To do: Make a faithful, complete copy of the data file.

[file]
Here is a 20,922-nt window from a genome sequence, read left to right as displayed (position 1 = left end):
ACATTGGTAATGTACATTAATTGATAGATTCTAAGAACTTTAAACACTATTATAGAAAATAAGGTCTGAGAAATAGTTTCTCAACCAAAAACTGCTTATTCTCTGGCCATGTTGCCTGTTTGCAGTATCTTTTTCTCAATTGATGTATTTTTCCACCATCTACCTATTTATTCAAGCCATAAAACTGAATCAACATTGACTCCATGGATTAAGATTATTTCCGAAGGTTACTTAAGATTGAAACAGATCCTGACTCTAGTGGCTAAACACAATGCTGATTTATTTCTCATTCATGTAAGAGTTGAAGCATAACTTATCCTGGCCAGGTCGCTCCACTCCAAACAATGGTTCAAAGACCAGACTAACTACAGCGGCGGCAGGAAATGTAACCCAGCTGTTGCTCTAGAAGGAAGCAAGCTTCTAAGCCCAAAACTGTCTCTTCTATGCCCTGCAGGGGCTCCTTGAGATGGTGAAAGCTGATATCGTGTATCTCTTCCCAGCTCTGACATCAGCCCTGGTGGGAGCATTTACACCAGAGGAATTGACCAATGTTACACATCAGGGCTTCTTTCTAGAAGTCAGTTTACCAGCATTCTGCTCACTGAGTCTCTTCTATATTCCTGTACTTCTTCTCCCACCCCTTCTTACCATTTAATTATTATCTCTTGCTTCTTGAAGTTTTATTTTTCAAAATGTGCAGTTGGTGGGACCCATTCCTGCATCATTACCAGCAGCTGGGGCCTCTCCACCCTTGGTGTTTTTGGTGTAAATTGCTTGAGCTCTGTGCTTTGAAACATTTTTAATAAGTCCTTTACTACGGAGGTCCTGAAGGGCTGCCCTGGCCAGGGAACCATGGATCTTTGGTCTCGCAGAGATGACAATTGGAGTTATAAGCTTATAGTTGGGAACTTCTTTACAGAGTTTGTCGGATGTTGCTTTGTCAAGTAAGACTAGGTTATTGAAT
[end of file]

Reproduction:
Here is a 20,922-nt window from a genome sequence, read left to right as displayed (position 1 = left end):
ACATTGGTAATGTACATTAATTGATAGATTCTAAGAACTTTAAACACTATTATAGAAAATAAGGTCTGAGAAATAGTTTCTCAACCAAAAACTGCTTATTCTCTGGCCATGTTGCCTGTTTGCAGTATCTTTTTCTCAATTGATGTATTTTTCCACCATCTACCTATTTATTCAAGCCATAAAACTGAATCAACATTGACTCCATGGATTAAGATTATTTCCGAAGGTTACTTAAGATTGAAACAGATCCTGACTCTAGTGGCTAAACACAATGCTGATTTATTTCTCATTCATGTAAGAGTTGAAGCATAACTTATCCTGGCCAGGTCGCTCCACTCCAAACAATGGTTCAAAGACCAGACTAACTACAGCGGCGGCAGGAAATGTAACCCAGCTGTTGCTCTAGAAGGAAGCAAGCTTCTAAGCCCAAAACTGTCTCTTCTATGCCCTGCAGGGGCTCCTTGAGATGGTGAAAGCTGATATCGTGTATCTCTTCCCAGCTCTGACATCAGCCCTGGTGGGAGCATTTACACCAGAGGAATTGACCAATGTTACACATCAGGGCTTCTTTCTAGAAGTCAGTTTACCAGCATTCTGCTCACTGAGTCTCTTCTATATTCCTGTACTTCTTCTCCCACCCCTTCTTACCATTTAATTATTATCTCTTGCTTCTTGAAGTTTTATTTTTCAAAATGTGCAGTTGGTGGGACCCATTCCTGCATCATTACCAGCAGCTGGGGCCTCTCCACCCTTGGTGTTTTTGGTGTAAATTGCTTGAGCTCTGTGCTTTGAAACATTTTTAATAAGTCCTTTACTACGGAGGTCCTGAAGGGCTGCCCTGGCCAGGGAACCATGGATCTTTGGTCTCGCAGAGATGACAATTGGAGTTATAAGCTTATAGTTGGGAACTTCTTTACAGAGTTTGTCGGATGTTGCTTTGTCAAGTAAGACTAGGTTATTGAAT